I have been using Google Drive for collaborative projects and I actually really like it. It’s easy to use and easy to share, edit and organise documents. I also have a LinkedIn account but I admit that I have not kept that profile up-to-date or even fully completed it which is terrible! More on that next week though….
Over the past few months, and the last few weeks while working through this module I have realised that I am too much of a consumer of information and need to share, comment and interact with others a lot more. My question is though, how does everyone find the time?
Ok so writing my first post was fairly easy but a mixture of a super busy week at work and a slight crisis of confidence means I haven’t written any further posts! Now we’re in week 2 of this module I’ve tried to put more thought into who the audience for this blog should be as Michelle advised, I’m hoping this will give me a bit of motivation to write some more posts. I would like the audience to be fellow professionals, working in libraries and more generally in eduction, with a particular interest in learning development, skills development, academic skills…I’m not sure what name to give it 🙂
This week, I have successfully managed to add a page and 2 menu items; I have added a page that lists some of my recent conference presentations and publications that I have co-authored. I am usually really uncomfortable with self-publicity but I think that it is good practice to share, in particular, conference presentations for anyone who couldnt attend in person. Also, I haven’t actually collated a list of all the presentations I’ve done so this has given me a kick up the bum to actually keep a record! I will be adding to this page…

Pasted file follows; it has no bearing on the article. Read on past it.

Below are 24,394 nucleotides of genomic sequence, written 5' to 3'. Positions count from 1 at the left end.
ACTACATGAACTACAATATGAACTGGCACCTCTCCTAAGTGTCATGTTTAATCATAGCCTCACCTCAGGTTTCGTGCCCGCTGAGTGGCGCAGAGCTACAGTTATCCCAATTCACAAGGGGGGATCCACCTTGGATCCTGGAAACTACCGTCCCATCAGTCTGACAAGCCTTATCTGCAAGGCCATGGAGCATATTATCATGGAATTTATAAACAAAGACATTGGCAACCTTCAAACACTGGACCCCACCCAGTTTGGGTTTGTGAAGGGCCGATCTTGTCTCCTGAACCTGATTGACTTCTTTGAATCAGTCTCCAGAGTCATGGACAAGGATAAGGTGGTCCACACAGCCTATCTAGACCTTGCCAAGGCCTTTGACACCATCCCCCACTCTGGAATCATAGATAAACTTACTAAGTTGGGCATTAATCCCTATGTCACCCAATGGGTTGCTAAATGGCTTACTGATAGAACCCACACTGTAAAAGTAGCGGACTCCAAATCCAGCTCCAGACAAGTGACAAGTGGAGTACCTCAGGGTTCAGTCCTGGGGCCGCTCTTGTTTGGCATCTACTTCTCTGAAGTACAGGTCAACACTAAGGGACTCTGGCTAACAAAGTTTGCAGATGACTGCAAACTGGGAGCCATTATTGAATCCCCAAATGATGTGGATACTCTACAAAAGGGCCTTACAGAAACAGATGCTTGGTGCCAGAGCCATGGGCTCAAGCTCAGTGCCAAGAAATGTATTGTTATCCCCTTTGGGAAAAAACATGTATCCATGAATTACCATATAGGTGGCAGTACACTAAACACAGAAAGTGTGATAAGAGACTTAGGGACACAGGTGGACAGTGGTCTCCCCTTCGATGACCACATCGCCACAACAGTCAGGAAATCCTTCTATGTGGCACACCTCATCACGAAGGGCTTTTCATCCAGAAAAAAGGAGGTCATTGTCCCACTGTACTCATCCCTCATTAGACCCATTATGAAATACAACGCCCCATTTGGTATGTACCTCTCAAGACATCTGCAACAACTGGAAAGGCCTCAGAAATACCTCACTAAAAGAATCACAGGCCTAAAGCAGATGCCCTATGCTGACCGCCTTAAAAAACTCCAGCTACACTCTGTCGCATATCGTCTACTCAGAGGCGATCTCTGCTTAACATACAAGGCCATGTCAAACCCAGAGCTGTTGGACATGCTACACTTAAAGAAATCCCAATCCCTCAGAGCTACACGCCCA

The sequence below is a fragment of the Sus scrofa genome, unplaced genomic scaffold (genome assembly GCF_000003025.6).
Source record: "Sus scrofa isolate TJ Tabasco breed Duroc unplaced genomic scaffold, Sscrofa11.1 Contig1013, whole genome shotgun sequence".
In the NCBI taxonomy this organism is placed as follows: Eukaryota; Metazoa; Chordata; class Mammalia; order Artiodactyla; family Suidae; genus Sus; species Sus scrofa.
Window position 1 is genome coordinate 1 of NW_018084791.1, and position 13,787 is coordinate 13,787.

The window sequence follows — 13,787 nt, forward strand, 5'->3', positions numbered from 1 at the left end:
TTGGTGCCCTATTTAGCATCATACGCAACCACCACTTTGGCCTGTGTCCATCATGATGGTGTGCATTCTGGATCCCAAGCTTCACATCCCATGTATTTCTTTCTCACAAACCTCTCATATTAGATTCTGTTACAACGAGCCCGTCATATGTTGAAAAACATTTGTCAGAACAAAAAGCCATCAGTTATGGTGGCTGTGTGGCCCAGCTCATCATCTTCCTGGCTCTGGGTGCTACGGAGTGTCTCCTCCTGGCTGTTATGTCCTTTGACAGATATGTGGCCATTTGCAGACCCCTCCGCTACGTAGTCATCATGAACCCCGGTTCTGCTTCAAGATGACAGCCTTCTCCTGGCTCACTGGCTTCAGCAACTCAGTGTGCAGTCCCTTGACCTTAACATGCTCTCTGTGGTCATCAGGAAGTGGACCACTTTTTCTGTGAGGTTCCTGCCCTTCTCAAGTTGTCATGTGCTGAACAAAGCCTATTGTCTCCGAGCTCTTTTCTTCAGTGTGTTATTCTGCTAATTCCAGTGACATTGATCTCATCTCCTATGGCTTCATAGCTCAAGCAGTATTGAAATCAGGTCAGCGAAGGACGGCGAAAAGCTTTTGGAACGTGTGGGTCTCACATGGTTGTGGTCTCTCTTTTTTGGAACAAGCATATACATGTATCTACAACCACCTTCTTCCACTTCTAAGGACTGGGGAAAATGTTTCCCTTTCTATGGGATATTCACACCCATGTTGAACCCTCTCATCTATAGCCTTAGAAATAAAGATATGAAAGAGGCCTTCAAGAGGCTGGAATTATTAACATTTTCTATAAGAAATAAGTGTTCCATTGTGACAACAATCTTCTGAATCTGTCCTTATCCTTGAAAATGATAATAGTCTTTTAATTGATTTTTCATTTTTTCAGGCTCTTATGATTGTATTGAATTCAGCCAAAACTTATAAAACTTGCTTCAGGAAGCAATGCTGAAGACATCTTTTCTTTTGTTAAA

I have found getting my head around WordPress quite difficult but I think that it has so much potential as a tool that I am willing to stick with it! It is also a pain using it with my iPad (first world problems right?!). It looks like WordPress offers so much more than just a chance to blog so I think this might become a mixture between a blog and a website…I’m going to see how it goes, I don’t want to run before I can walk!
I’ve considered many times whether I should be entering the world of blogging. I love social media; I have a Twitter, Facebook, Instagram, LinkedIn (which I am not using to its full potential) and I would say my iPhone and I are pretty much attached at the hip. The problem is, I love social media for the “social” bit. I want to share pictures of holidays and nights out on Facebook and Instagram with my friends, and read total strangers’ thoughts about last night’s TV on Twitter. I admit I have found the transition to using, in particular, Twitter for professional purposes challenging. I find myself censoring my posts because I don’t want colleagues to discover I am a secret Made in Chelsea fan or that X Factor is my Saturday night guilty pleasure (I guess the cat is out of the bag now!).
However, I get a lot out of reading blogs about libraries, learning development, education in general and technology. Following other professionals on Twitter has given me a fantastic sense of community and provides an invaluable place to share, discuss and network in a way which I only really did at conferences. I think my reluctance to Tweet and blog professionally has really come down to confidence (or lack thereof), particularly in my writing ability and whether I have anything interesting to share. Mostly, I have an anxiety of putting myself “out there” and not getting the response I hope for.
LD5D seems like the person opportunity to give blogging a go. I realised that I actually love it when colleagues in the profession share something about their “real life”- it makes people relatable so I am not going to worry too much about blurring my personal and professional identity (I promise not to over-share!). So in that spirit my social media identity on most things but LinkedIn is Shelldaynight- the “Shell” bit is just what everyone calls me (shortened from Michelle) and the “daynight” comes from one of my favourite comedies Kath and Kim.
I will be sharing my thoughts mainly around academic skills, learning development, libraries and technology. I promise no Made in Chelsea posts 🙂